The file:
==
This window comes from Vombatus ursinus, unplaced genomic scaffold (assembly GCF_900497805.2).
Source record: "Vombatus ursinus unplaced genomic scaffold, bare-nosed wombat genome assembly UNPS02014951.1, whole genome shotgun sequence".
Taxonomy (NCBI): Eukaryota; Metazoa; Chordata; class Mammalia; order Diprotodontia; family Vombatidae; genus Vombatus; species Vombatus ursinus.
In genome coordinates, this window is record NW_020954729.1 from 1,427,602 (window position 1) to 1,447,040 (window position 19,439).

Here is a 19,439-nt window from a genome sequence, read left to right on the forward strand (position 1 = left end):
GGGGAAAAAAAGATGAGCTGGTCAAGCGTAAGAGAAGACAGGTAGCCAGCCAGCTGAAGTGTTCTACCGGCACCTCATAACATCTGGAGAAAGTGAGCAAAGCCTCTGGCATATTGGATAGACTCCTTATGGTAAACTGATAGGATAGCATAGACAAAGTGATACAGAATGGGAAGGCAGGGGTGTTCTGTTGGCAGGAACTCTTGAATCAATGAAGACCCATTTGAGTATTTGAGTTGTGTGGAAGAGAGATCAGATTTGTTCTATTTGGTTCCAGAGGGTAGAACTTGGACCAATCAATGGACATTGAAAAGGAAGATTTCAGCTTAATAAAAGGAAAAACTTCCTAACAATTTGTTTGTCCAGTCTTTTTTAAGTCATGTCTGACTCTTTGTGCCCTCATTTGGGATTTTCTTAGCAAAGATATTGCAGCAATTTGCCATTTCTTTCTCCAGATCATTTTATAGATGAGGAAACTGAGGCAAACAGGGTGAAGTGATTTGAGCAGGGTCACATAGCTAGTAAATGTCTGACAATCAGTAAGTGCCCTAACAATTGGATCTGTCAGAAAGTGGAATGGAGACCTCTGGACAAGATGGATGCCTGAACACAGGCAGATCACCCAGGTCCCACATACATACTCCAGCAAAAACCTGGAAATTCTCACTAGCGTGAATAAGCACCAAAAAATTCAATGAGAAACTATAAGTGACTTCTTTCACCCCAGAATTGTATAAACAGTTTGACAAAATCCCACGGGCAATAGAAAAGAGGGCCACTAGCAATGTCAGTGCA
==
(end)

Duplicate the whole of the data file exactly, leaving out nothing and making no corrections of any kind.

This window comes from Vombatus ursinus, unplaced genomic scaffold (assembly GCF_900497805.2).
Source record: "Vombatus ursinus unplaced genomic scaffold, bare-nosed wombat genome assembly UNPS02014951.1, whole genome shotgun sequence".
Taxonomy (NCBI): Eukaryota; Metazoa; Chordata; class Mammalia; order Diprotodontia; family Vombatidae; genus Vombatus; species Vombatus ursinus.
In genome coordinates, this window is record NW_020954729.1 from 1,427,602 (window position 1) to 1,447,040 (window position 19,439).

Here is a 19,439-nt window from a genome sequence, read left to right on the forward strand (position 1 = left end):
GGGGAAAAAAAGATGAGCTGGTCAAGCGTAAGAGAAGACAGGTAGCCAGCCAGCTGAAGTGTTCTACCGGCACCTCATAACATCTGGAGAAAGTGAGCAAAGCCTCTGGCATATTGGATAGACTCCTTATGGTAAACTGATAGGATAGCATAGACAAAGTGATACAGAATGGGAAGGCAGGGGTGTTCTGTTGGCAGGAACTCTTGAATCAATGAAGACCCATTTGAGTATTTGAGTTGTGTGGAAGAGAGATCAGATTTGTTCTATTTGGTTCCAGAGGGTAGAACTTGGACCAATCAATGGACATTGAAAAGGAAGATTTCAGCTTAATAAAAGGAAAAACTTCCTAACAATTTGTTTGTCCAGTCTTTTTTAAGTCATGTCTGACTCTTTGTGCCCTCATTTGGGATTTTCTTAGCAAAGATATTGCAGCAATTTGCCATTTCTTTCTCCAGATCATTTTATAGATGAGGAAACTGAGGCAAACAGGGTGAAGTGATTTGAGCAGGGTCACATAGCTAGTAAATGTCTGACAATCAGTAAGTGCCCTAACAATTGGATCTGTCAGAAAGTGGAATGGAGACCTCTGGACAAGATGGATGCCTGAACACAGGCAGATCACCCAGGTCCCACATACATACTCCAGCAAAAACCTGGAAATTCTCACTAGCGTGAATAAGCACCAAAAAATTCAATGAGAAACTATAAGTGACTTCTTTCACCCCAGAATTGTATAAACAGTTTGACAAAATCCCACGGGCAATAGAAAAGAGGGCCACTAGCAATGTCAGTGCA